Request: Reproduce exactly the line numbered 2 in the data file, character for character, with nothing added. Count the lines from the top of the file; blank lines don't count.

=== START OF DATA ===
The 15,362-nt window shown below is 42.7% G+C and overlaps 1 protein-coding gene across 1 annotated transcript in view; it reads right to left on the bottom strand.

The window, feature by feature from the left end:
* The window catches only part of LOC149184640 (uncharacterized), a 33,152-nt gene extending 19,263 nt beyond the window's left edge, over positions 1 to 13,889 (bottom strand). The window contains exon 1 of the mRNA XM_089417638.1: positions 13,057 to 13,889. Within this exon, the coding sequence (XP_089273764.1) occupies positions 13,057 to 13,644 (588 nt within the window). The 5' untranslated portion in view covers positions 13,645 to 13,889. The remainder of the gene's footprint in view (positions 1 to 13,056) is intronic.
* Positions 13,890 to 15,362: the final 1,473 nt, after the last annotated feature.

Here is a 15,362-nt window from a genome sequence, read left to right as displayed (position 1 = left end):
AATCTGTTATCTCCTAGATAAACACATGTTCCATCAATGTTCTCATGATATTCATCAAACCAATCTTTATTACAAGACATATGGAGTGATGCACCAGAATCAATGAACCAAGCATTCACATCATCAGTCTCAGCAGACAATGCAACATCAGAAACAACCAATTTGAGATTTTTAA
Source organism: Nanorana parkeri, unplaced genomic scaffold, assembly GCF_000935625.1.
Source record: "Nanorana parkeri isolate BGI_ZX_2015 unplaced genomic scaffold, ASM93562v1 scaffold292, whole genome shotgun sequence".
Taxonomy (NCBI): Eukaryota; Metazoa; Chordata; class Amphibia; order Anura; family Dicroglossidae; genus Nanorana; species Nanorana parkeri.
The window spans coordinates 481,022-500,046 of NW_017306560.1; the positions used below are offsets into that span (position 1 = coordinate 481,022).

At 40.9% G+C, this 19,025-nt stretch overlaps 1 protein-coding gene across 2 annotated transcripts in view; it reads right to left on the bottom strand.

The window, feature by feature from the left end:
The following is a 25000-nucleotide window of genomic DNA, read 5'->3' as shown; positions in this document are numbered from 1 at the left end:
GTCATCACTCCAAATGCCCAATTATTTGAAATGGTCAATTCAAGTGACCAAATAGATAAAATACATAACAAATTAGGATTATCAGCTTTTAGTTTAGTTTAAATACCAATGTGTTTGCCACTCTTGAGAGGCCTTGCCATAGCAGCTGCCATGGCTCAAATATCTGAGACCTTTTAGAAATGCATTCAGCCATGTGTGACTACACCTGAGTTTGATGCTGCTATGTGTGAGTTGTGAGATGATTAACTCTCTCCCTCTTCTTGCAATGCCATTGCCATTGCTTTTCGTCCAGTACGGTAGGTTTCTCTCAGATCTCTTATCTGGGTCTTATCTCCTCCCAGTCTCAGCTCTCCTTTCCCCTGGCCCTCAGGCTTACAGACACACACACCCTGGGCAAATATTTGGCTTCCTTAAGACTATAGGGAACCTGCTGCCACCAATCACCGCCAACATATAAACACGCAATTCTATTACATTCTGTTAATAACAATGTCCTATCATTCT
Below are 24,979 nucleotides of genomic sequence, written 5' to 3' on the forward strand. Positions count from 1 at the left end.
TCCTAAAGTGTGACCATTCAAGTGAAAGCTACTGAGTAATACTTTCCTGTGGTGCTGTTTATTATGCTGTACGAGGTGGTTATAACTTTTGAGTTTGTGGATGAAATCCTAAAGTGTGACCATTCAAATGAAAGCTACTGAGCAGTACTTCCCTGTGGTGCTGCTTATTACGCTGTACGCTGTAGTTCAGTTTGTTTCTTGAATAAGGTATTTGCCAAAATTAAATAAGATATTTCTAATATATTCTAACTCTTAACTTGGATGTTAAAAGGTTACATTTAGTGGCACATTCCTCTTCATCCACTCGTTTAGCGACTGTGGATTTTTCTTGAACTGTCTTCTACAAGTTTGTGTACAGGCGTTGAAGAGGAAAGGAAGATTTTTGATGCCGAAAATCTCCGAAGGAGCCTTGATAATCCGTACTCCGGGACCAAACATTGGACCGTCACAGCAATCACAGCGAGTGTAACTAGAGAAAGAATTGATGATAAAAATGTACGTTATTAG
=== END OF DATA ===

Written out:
The window, feature by feature from the left end: